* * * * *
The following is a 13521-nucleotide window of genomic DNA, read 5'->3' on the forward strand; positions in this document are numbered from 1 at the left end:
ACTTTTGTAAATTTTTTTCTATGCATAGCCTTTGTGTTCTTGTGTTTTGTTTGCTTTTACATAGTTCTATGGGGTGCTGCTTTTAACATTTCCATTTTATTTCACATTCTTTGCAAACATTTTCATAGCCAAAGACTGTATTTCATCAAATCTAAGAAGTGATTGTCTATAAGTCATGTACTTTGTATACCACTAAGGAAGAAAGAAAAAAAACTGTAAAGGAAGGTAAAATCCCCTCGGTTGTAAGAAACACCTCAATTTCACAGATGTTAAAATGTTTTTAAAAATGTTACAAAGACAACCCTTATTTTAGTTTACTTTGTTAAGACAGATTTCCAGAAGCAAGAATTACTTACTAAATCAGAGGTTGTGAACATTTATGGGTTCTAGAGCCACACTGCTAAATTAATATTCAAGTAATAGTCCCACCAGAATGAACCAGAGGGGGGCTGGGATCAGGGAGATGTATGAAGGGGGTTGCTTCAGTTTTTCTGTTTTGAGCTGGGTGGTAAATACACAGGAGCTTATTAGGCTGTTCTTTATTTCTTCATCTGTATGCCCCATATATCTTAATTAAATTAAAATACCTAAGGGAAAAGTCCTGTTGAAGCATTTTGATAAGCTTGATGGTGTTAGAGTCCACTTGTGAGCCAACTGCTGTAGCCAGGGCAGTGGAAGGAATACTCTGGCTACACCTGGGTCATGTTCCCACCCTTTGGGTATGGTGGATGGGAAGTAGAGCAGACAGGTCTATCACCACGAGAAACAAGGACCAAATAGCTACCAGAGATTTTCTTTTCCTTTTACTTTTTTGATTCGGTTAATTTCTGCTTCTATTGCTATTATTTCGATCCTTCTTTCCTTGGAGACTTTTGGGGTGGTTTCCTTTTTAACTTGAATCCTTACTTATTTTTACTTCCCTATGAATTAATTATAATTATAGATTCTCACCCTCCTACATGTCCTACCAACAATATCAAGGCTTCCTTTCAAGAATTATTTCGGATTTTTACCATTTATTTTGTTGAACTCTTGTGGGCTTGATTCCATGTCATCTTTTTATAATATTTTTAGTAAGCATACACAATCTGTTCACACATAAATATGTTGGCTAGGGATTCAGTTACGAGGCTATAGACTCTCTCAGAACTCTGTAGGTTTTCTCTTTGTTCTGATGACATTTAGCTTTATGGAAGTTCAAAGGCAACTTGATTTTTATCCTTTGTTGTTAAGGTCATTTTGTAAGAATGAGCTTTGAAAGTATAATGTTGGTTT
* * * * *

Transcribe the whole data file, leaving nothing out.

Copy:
The following is a 13521-nucleotide window of genomic DNA, read 5'->3' on the forward strand; positions in this document are numbered from 1 at the left end:
ACTTTTGTAAATTTTTTTCTATGCATAGCCTTTGTGTTCTTGTGTTTTGTTTGCTTTTACATAGTTCTATGGGGTGCTGCTTTTAACATTTCCATTTTATTTCACATTCTTTGCAAACATTTTCATAGCCAAAGACTGTATTTCATCAAATCTAAGAAGTGATTGTCTATAAGTCATGTACTTTGTATACCACTAAGGAAGAAAGAAAAAAAACTGTAAAGGAAGGTAAAATCCCCTCGGTTGTAAGAAACACCTCAATTTCACAGATGTTAAAATGTTTTTAAAAATGTTACAAAGACAACCCTTATTTTAGTTTACTTTGTTAAGACAGATTTCCAGAAGCAAGAATTACTTACTAAATCAGAGGTTGTGAACATTTATGGGTTCTAGAGCCACACTGCTAAATTAATATTCAAGTAATAGTCCCACCAGAATGAACCAGAGGGGGGCTGGGATCAGGGAGATGTATGAAGGGGGTTGCTTCAGTTTTTCTGTTTTGAGCTGGGTGGTAAATACACAGGAGCTTATTAGGCTGTTCTTTATTTCTTCATCTGTATGCCCCATATATCTTAATTAAATTAAAATACCTAAGGGAAAAGTCCTGTTGAAGCATTTTGATAAGCTTGATGGTGTTAGAGTCCACTTGTGAGCCAACTGCTGTAGCCAGGGCAGTGGAAGGAATACTCTGGCTACACCTGGGTCATGTTCCCACCCTTTGGGTATGGTGGATGGGAAGTAGAGCAGACAGGTCTATCACCACGAGAAACAAGGACCAAATAGCTACCAGAGATTTTCTTTTCCTTTTACTTTTTTGATTCGGTTAATTTCTGCTTCTATTGCTATTATTTCGATCCTTCTTTCCTTGGAGACTTTTGGGGTGGTTTCCTTTTTAACTTGAATCCTTACTTATTTTTACTTCCCTATGAATTAATTATAATTATAGATTCTCACCCTCCTACATGTCCTACCAACAATATCAAGGCTTCCTTTCAAGAATTATTTCGGATTTTTACCATTTATTTTGTTGAACTCTTGTGGGCTTGATTCCATGTCATCTTTTTATAATATTTTTAGTAAGCATACACAATCTGTTCACACATAAATATGTTGGCTAGGGATTCAGTTACGAGGCTATAGACTCTCTCAGAACTCTGTAGGTTTTCTCTTTGTTCTGATGACATTTAGCTTTATGGAAGTTCAAAGGCAACTTGATTTTTATCCTTTGTTGTTAAGGTCATTTTGTAAGAATGAGCTTTGAAAGTATAATGTTGGTTT